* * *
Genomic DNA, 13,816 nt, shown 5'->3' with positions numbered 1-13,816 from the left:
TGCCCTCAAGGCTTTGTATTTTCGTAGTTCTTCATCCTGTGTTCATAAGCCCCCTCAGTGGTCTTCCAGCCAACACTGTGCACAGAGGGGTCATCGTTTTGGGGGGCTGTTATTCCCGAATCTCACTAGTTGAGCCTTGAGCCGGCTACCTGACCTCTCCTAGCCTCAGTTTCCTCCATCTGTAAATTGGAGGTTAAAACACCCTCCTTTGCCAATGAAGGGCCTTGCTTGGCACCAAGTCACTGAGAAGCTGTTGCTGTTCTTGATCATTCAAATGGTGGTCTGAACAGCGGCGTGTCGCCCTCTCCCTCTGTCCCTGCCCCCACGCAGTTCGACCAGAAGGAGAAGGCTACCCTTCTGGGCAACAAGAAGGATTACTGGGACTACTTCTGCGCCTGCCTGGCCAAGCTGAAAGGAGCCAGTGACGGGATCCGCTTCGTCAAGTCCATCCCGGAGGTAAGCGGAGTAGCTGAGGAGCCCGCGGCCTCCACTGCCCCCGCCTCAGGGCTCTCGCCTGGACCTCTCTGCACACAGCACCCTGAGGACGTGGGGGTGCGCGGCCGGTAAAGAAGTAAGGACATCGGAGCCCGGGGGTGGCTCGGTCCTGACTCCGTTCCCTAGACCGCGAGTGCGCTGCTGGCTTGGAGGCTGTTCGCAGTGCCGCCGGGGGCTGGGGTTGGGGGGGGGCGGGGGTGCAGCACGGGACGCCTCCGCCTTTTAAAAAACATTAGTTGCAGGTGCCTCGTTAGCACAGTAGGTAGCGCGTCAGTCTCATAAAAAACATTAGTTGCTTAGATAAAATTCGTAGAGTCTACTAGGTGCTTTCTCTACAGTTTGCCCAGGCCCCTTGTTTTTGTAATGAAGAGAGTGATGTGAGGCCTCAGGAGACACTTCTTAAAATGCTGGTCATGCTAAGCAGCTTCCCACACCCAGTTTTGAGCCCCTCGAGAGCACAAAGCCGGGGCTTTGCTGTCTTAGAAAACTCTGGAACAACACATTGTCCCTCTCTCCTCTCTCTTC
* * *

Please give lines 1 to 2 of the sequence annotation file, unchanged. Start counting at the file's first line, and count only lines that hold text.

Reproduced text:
Genomic DNA, 13,816 nt, shown 5'->3' with positions numbered 1-13,816 from the left:
TGCCCTCAAGGCTTTGTATTTTCGTAGTTCTTCATCCTGTGTTCATAAGCCCCCTCAGTGGTCTTCCAGCCAACACTGTGCACAGAGGGGTCATCGTTTTGGGGGGCTGTTATTCCCGAATCTCACTAGTTGAGCCTTGAGCCGGCTACCTGACCTCTCCTAGCCTCAGTTTCCTCCATCTGTAAATTGGAGGTTAAAACACCCTCCTTTGCCAATGAAGGGCCTTGCTTGGCACCAAGTCACTGAGAAGCTGTTGCTGTTCTTGATCATTCAAATGGTGGTCTGAACAGCGGCGTGTCGCCCTCTCCCTCTGTCCCTGCCCCCACGCAGTTCGACCAGAAGGAGAAGGCTACCCTTCTGGGCAACAAGAAGGATTACTGGGACTACTTCTGCGCCTGCCTGGCCAAGCTGAAAGGAGCCAGTGACGGGATCCGCTTCGTCAAGTCCATCCCGGAGGTAAGCGGAGTAGCTGAGGAGCCCGCGGCCTCCACTGCCCCCGCCTCAGGGCTCTCGCCTGGACCTCTCTGCACACAGCACCCTGAGGACGTGGGGGTGCGCGGCCGGTAAAGAAGTAAGGACATCGGAGCCCGGGGGTGGCTCGGTCCTGACTCCGTTCCCTAGACCGCGAGTGCGCTGCTGGCTTGGAGGCTGTTCGCAGTGCCGCCGGGGGCTGGGGTTGGGGGGGGGCGGGGGTGCAGCACGGGACGCCTCCGCCTTTTAAAAAACATTAGTTGCAGGTGCCTCGTTAGCACAGTAGGTAGCGCGTCAGTCTCATAAAAAACATTAGTTGCTTAGATAAAATTCGTAGAGTCTACTAGGTGCTTTCTCTACAGTTTGCCCAGGCCCCTTGTTTTTGTAATGAAGAGAGTGATGTGAGGCCTCAGGAGACACTTCTTAAAATGCTGGTCATGCTAAGCAGCTTCCCACACCCAGTTTTGAGCCCCTCGAGAGCACAAAGCCGGGGCTTTGCTGTCTTAGAAAACTCTGGAACAACACATTGTCCCTCTCTCCTCTCTCTTC